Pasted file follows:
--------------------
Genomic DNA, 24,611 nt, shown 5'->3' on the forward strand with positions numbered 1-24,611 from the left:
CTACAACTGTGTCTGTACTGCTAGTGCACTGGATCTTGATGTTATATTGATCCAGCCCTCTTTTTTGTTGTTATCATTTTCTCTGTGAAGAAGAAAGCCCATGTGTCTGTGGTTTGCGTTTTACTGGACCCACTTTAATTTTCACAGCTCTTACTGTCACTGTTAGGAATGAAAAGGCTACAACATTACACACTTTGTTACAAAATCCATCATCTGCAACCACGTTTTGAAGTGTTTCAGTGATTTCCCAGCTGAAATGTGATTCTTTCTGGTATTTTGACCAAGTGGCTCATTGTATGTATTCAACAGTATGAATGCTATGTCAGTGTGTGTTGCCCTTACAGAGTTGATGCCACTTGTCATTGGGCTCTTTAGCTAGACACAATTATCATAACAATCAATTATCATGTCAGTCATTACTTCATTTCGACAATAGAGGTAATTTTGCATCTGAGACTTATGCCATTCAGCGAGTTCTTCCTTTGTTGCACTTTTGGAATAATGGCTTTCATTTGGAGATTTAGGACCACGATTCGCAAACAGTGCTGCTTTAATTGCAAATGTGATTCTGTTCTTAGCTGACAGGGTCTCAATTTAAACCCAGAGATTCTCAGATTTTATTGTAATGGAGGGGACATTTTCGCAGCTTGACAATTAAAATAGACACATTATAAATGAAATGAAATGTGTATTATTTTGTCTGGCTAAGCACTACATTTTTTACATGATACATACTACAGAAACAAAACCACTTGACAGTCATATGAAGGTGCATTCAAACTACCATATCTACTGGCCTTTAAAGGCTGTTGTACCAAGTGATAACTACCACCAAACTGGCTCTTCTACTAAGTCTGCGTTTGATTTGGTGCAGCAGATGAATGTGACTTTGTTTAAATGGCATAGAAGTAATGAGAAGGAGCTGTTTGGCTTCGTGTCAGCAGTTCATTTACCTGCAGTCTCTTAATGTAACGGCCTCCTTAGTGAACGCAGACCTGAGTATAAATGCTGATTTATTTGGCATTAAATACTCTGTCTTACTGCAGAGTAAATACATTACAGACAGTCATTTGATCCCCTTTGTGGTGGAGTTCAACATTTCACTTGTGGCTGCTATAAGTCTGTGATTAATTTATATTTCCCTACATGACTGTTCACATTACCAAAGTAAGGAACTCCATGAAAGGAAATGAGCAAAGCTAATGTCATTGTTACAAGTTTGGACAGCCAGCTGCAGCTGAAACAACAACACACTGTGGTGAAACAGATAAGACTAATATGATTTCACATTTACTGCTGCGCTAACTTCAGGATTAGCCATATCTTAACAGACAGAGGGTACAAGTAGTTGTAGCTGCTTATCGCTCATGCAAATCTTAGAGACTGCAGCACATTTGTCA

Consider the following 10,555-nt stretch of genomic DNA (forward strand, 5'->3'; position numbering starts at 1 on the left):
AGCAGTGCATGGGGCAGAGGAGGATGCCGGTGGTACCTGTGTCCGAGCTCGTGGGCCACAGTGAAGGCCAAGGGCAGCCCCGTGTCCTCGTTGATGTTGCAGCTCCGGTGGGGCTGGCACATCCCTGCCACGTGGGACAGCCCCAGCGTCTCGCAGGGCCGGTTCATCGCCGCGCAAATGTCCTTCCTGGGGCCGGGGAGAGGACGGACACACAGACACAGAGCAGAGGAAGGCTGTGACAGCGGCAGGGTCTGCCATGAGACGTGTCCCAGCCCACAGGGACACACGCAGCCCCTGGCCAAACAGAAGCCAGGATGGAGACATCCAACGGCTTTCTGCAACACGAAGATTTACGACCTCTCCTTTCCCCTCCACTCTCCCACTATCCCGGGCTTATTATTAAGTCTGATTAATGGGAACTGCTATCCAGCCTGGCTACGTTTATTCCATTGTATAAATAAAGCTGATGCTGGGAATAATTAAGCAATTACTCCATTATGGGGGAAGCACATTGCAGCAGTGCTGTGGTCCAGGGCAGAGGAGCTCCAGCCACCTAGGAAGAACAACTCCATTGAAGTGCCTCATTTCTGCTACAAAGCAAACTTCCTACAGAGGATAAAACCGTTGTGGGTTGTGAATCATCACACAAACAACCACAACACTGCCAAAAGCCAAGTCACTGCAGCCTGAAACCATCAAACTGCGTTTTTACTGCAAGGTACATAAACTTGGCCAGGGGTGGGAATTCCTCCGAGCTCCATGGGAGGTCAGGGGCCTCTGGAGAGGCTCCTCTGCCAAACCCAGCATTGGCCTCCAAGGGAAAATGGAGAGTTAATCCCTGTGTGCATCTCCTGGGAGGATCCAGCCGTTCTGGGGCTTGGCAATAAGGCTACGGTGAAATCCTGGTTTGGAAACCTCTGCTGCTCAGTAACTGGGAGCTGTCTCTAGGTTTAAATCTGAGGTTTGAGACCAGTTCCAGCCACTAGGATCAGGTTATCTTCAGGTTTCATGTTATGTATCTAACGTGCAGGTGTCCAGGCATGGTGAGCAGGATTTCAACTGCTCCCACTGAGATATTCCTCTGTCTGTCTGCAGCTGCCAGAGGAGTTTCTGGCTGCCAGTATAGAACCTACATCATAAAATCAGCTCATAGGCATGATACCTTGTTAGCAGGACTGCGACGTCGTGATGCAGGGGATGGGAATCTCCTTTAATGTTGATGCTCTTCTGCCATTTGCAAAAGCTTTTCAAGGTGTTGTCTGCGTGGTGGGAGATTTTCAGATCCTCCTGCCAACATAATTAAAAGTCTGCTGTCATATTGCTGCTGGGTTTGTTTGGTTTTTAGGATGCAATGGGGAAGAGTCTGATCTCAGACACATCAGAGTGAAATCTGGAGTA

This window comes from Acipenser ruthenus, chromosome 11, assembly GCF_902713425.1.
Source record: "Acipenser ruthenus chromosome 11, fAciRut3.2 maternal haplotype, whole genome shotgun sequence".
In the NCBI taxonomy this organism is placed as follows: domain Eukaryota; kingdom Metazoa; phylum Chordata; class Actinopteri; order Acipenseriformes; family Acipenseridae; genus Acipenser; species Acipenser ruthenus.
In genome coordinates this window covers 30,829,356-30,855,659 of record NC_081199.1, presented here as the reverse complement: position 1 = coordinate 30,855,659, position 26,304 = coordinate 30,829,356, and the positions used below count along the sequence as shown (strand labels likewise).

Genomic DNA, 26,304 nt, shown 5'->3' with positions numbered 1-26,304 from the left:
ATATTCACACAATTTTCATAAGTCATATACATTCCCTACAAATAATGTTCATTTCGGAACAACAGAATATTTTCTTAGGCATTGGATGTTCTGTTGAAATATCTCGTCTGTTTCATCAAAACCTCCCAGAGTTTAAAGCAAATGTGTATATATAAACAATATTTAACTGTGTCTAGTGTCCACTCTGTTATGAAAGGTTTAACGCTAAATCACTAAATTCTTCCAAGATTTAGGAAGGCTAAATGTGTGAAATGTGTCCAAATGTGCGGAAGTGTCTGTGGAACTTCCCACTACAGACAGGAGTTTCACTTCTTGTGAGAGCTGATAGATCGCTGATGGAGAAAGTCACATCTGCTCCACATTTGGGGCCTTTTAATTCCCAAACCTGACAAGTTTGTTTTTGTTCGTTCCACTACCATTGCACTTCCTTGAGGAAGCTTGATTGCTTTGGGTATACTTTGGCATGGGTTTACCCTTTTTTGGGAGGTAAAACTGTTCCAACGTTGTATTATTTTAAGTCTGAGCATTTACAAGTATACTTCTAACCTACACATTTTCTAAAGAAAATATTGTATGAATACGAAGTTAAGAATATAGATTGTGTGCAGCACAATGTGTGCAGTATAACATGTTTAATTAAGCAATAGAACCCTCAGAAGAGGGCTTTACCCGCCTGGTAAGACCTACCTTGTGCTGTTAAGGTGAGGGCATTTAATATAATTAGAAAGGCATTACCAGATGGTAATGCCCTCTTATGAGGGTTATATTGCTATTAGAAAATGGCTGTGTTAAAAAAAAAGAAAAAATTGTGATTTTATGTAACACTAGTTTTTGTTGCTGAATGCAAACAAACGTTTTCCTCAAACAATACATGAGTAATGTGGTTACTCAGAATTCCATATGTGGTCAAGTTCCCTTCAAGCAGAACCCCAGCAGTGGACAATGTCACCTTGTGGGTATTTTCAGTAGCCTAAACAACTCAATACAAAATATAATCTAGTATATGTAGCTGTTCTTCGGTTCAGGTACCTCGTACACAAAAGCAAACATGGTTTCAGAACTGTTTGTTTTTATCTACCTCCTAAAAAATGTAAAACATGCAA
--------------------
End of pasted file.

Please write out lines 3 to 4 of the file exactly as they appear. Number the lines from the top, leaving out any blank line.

Consider the following 10,555-nt stretch of genomic DNA (forward strand, 5'->3'; position numbering starts at 1 on the left):
AGCAGTGCATGGGGCAGAGGAGGATGCCGGTGGTACCTGTGTCCGAGCTCGTGGGCCACAGTGAAGGCCAAGGGCAGCCCCGTGTCCTCGTTGATGTTGCAGCTCCGGTGGGGCTGGCACATCCCTGCCACGTGGGACAGCCCCAGCGTCTCGCAGGGCCGGTTCATCGCCGCGCAAATGTCCTTCCTGGGGCCGGGGAGAGGACGGACACACAGACACAGAGCAGAGGAAGGCTGTGACAGCGGCAGGGTCTGCCATGAGACGTGTCCCAGCCCACAGGGACACACGCAGCCCCTGGCCAAACAGAAGCCAGGATGGAGACATCCAACGGCTTTCTGCAACACGAAGATTTACGACCTCTCCTTTCCCCTCCACTCTCCCACTATCCCGGGCTTATTATTAAGTCTGATTAATGGGAACTGCTATCCAGCCTGGCTACGTTTATTCCATTGTATAAATAAAGCTGATGCTGGGAATAATTAAGCAATTACTCCATTATGGGGGAAGCACATTGCAGCAGTGCTGTGGTCCAGGGCAGAGGAGCTCCAGCCACCTAGGAAGAACAACTCCATTGAAGTGCCTCATTTCTGCTACAAAGCAAACTTCCTACAGAGGATAAAACCGTTGTGGGTTGTGAATCATCACACAAACAACCACAACACTGCCAAAAGCCAAGTCACTGCAGCCTGAAACCATCAAACTGCGTTTTTACTGCAAGGTACATAAACTTGGCCAGGGGTGGGAATTCCTCCGAGCTCCATGGGAGGTCAGGGGCCTCTGGAGAGGCTCCTCTGCCAAACCCAGCATTGGCCTCCAAGGGAAAATGGAGAGTTAATCCCTGTGTGCATCTCCTGGGAGGATCCAGCCGTTCTGGGGCTTGGCAATAAGGCTACGGTGAAATCCTGGTTTGGAAACCTCTGCTGCTCAGTAACTGGGAGCTGTCTCTAGGTTTAAATCTGAGGTTTGAGACCAGTTCCAGCCACTAGGATCAGGTTATCTTCAGGTTTCATGTTATGTATCTAACGTGCAGGTGTCCAGGCATGGTGAGCAGGATTTCAACTGCTCCCACTGAGATATTCCTCTGTCTGTCTGCAGCTGCCAGAGGAGTTTCTGGCTGCCAGTATAGAACCTACATCATAAAATCAGCTCATAGGCATGATACCTTGTTAGCAGGACTGCGACGTCGTGATGCAGGGGATGGGAATCTCCTTTAATGTTGATGCTCTTCTGCCATTTGCAAAAGCTTTTCAAGGTGTTGTCTGCGTGGTGGGAGATTTTCAGATCCTCCTGCCAACATAATTAAAAGTCTGCTGTCATATTGCTGCTGGGTTTGTTTGGTTTTTAGGATGCAATGGGGAAGAGTCTGATCTCAGACACATCAGAGTGAAATCTGGAGTA